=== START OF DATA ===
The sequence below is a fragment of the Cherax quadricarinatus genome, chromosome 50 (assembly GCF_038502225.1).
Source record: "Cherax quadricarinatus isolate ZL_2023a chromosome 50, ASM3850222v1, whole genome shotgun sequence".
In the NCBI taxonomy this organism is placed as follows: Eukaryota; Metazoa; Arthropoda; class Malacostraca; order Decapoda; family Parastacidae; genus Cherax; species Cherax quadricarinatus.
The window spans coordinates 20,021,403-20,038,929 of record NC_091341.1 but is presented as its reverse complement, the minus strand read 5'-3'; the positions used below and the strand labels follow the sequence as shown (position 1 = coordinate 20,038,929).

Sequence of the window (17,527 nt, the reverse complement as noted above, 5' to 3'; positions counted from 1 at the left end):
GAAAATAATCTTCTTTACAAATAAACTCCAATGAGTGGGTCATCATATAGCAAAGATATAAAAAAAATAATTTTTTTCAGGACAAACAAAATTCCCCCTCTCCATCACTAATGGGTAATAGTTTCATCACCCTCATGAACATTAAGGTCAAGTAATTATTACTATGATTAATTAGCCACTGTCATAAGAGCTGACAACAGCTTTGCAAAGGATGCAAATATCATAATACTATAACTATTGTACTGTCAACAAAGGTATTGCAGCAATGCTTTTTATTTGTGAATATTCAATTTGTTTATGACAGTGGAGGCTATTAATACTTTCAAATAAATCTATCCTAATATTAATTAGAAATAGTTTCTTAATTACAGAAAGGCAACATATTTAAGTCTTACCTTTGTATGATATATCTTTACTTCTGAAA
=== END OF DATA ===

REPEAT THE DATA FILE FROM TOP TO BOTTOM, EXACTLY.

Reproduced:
The sequence below is a fragment of the Cherax quadricarinatus genome, chromosome 50 (assembly GCF_038502225.1).
Source record: "Cherax quadricarinatus isolate ZL_2023a chromosome 50, ASM3850222v1, whole genome shotgun sequence".
In the NCBI taxonomy this organism is placed as follows: Eukaryota; Metazoa; Arthropoda; class Malacostraca; order Decapoda; family Parastacidae; genus Cherax; species Cherax quadricarinatus.
The window spans coordinates 20,021,403-20,038,929 of record NC_091341.1 but is presented as its reverse complement, the minus strand read 5'-3'; the positions used below and the strand labels follow the sequence as shown (position 1 = coordinate 20,038,929).

Sequence of the window (17,527 nt, the reverse complement as noted above, 5' to 3'; positions counted from 1 at the left end):
GAAAATAATCTTCTTTACAAATAAACTCCAATGAGTGGGTCATCATATAGCAAAGATATAAAAAAAATAATTTTTTTCAGGACAAACAAAATTCCCCCTCTCCATCACTAATGGGTAATAGTTTCATCACCCTCATGAACATTAAGGTCAAGTAATTATTACTATGATTAATTAGCCACTGTCATAAGAGCTGACAACAGCTTTGCAAAGGATGCAAATATCATAATACTATAACTATTGTACTGTCAACAAAGGTATTGCAGCAATGCTTTTTATTTGTGAATATTCAATTTGTTTATGACAGTGGAGGCTATTAATACTTTCAAATAAATCTATCCTAATATTAATTAGAAATAGTTTCTTAATTACAGAAAGGCAACATATTTAAGTCTTACCTTTGTATGATATATCTTTACTTCTGAAA